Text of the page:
The Shocking Ignorance of Young Ladies, 1843

Oh, the youth of today, they don’t know they’re born! Says every generation at some point. This is taken from Punch, so it’s not entirely serious, admittedly. It’s a follow-up to an article on “the amount of ignorance of domestic affairs prevailing among young men generally.” This one covers the ignorance of young ladies and is printed “at the risk of creating a fearful panic in the marriage market.”

I don’t know if this article is based on real interviews with young ladies, or even if these young ladies actually existed, but it sounds like it was based on reality to me, and it’s an entertaining read, nonetheless.

Firstly, there’s Miss Mary Anne Atkins. She “has an idea she ought to know something of housekeeping; supposes it comes naturally.” She can sing, play, draw and embroider, but she’s never darned a stocking. She knows how much Brown Windsor Soap is, but not the yellow variety. She doesn’t know how much furniture is (and why should she really?) – she “should ask mama, if necessary”. She doesn’t know how much her dress cost or what the family’s annual butcher’s bill is, either. Shocking stuff.

Next up, we have Miss Harriet Somers. She “would not refuse a young man with £300 a year.” She can needlework, and she can make face washes (I like the sound of that) but “cannot tell how she would set about making an apple-dumpling.” Neither can I, but it sounds delicious. She would expect her potential husband to be ill sometimes, but would shamefully send out to the pastrycook’s for his recuperative “calves’-foot jelley” as “it never occurred to her that she might make it herself. If she tried, should buy some calves’ feet; what next she should do, cannot say.” At this point, she need only refer to any cookery book – Invalid Cookery was a hot topic in all of them at this point. She “likes dancing better than anything else” which is much the same as many young ladies now, really.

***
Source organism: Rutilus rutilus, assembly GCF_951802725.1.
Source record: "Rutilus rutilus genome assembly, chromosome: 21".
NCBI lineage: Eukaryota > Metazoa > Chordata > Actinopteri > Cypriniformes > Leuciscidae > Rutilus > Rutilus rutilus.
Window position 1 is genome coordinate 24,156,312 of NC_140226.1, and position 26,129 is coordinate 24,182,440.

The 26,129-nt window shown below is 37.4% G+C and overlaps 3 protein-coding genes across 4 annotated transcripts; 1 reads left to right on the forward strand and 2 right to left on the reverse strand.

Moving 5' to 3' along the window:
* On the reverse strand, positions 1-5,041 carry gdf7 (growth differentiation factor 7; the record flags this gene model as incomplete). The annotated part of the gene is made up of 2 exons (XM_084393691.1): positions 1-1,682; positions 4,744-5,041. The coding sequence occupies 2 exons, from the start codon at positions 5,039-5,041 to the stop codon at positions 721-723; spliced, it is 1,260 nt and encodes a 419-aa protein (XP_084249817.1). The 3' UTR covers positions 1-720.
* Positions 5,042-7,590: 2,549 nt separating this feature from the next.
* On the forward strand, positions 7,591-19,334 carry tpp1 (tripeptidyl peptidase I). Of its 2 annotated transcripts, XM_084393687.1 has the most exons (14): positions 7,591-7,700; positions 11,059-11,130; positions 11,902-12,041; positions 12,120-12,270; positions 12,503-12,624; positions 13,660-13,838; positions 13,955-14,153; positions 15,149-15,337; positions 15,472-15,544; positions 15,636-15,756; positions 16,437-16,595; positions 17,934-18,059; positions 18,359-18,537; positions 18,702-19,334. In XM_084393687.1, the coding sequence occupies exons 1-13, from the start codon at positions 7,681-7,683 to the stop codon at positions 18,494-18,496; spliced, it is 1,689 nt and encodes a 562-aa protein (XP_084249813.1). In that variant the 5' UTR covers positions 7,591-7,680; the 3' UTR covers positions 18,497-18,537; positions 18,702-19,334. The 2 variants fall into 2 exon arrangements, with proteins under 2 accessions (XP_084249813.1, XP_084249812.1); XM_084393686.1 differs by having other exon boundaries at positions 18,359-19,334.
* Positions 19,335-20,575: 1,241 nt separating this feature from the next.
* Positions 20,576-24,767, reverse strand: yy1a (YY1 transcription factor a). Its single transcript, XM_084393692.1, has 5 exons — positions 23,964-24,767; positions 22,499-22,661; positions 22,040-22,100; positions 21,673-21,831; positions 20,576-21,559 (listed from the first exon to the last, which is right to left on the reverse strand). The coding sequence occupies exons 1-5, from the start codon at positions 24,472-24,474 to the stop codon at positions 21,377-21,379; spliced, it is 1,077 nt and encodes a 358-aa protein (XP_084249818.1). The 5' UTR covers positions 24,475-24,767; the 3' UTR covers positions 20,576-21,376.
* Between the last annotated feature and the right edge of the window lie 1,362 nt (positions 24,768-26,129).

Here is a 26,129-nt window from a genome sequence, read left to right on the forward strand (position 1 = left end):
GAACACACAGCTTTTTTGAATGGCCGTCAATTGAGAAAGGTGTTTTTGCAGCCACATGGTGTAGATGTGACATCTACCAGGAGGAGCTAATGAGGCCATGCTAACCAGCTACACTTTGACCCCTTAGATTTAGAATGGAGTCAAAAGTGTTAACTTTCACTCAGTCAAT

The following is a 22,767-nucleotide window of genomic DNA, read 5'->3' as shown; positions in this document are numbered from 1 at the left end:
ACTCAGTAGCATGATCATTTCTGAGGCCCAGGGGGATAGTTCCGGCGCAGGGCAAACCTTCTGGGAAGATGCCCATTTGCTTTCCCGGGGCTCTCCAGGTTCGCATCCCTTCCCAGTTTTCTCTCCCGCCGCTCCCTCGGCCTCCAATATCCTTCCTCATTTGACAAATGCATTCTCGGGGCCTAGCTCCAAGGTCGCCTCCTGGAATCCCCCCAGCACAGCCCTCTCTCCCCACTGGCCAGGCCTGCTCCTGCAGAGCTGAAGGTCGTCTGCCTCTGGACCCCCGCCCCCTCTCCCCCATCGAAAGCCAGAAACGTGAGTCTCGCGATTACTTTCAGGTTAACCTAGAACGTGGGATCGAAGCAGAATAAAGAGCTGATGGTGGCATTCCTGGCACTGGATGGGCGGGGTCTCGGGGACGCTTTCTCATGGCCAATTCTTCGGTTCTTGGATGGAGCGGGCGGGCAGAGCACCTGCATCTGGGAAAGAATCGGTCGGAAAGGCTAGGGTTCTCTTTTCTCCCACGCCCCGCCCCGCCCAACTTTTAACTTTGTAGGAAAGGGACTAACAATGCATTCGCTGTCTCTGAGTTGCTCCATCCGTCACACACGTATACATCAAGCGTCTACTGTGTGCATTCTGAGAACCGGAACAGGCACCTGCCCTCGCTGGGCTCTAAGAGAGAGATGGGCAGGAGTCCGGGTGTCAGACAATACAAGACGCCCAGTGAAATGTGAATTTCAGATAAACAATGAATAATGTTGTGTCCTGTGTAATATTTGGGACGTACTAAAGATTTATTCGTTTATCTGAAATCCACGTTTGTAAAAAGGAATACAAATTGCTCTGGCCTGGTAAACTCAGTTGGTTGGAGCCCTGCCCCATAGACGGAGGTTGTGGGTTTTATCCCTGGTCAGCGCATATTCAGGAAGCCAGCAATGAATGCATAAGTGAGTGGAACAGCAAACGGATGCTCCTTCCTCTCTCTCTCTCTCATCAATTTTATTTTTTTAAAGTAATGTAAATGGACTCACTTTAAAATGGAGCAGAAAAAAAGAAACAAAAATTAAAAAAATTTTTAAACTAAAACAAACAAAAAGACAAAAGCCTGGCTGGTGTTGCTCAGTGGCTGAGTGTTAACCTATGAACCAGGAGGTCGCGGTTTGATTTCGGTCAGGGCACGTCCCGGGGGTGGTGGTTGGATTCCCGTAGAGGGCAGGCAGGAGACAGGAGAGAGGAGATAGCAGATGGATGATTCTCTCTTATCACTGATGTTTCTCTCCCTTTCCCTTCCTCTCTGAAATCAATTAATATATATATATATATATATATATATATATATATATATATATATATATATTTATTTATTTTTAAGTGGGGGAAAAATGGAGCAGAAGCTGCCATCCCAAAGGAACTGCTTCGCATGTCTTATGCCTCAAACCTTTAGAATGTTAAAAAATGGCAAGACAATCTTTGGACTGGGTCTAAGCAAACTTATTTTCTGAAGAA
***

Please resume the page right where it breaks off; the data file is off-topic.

Miss Jane Briggs “looks forward to a union with somebody in her own station of life”. Of course. She “really cannot say what a ledger is,” and “has never ironed a frill”. Neither have I, and I intend to keep it that way. She has eaten fowl, but never trussed one, and is in the dark as to how you make stuffing for a duck or goose.

Miss Elizabeth Atkins “has no idea whether she is a minor or not” and “cannot say whether she is a legatee or a testatrix”. Idiot. Doesn’t know how much milk or starch cost. “Her time is principally occupied in fancy work, reading novels, and playing quadrilles and waltzes on the piano.”

Sixty more ladies were apparently interviewed in this way, and more shocking statistics follow – only three knew how to corn beef, six knew what a sausage consisted of (does anyone really know this for sure?), and a mere four could make an onion sauce. None of them could brew alcohol. Punch “shudders at the idea” of what is to become of their future husbands. The poor onion-sauce-less, crumpled-frill-wearing husbands, ill in bed with their non-homemade calves’ feet jelly.

I love this line – as true of teenagers today as then (and quite right too) – “They mostly could tell what the last new song was; but none of them knew the current price of beef.”

NB. Incidentally, you might have noticed that Brown Windsor Soap is highlighted in the article. More of this in a future post – as I’m trying to determine whether Brown Windsor Soup (SOUP, that is) is an actual, real Victorian thing, or a later invention, and mainly used for comedy purposes.

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